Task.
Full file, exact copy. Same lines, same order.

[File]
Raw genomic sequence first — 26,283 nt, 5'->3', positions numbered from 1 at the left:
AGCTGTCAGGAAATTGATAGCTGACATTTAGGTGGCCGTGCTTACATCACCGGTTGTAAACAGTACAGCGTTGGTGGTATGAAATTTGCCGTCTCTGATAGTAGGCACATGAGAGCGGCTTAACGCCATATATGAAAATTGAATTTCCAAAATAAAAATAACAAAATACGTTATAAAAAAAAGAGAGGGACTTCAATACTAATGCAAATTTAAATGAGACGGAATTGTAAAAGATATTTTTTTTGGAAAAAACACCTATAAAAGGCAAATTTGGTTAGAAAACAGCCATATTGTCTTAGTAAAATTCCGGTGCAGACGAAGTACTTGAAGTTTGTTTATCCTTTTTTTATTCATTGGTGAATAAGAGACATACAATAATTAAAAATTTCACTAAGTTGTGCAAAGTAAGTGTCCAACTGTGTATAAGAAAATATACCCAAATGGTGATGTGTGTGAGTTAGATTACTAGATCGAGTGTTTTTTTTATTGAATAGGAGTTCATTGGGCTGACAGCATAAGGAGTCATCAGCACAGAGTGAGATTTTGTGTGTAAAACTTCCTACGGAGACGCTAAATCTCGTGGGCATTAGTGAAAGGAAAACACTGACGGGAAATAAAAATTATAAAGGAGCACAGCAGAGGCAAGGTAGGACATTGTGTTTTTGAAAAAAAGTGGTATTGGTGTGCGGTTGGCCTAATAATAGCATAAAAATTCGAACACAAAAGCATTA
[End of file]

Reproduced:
Raw genomic sequence first — 26,283 nt, 5'->3', positions numbered from 1 at the left:
AGCTGTCAGGAAATTGATAGCTGACATTTAGGTGGCCGTGCTTACATCACCGGTTGTAAACAGTACAGCGTTGGTGGTATGAAATTTGCCGTCTCTGATAGTAGGCACATGAGAGCGGCTTAACGCCATATATGAAAATTGAATTTCCAAAATAAAAATAACAAAATACGTTATAAAAAAAAGAGAGGGACTTCAATACTAATGCAAATTTAAATGAGACGGAATTGTAAAAGATATTTTTTTTGGAAAAAACACCTATAAAAGGCAAATTTGGTTAGAAAACAGCCATATTGTCTTAGTAAAATTCCGGTGCAGACGAAGTACTTGAAGTTTGTTTATCCTTTTTTTATTCATTGGTGAATAAGAGACATACAATAATTAAAAATTTCACTAAGTTGTGCAAAGTAAGTGTCCAACTGTGTATAAGAAAATATACCCAAATGGTGATGTGTGTGAGTTAGATTACTAGATCGAGTGTTTTTTTTATTGAATAGGAGTTCATTGGGCTGACAGCATAAGGAGTCATCAGCACAGAGTGAGATTTTGTGTGTAAAACTTCCTACGGAGACGCTAAATCTCGTGGGCATTAGTGAAAGGAAAACACTGACGGGAAATAAAAATTATAAAGGAGCACAGCAGAGGCAAGGTAGGACATTGTGTTTTTGAAAAAAAGTGGTATTGGTGTGCGGTTGGCCTAATAATAGCATAAAAATTCGAACACAAAAGCATTA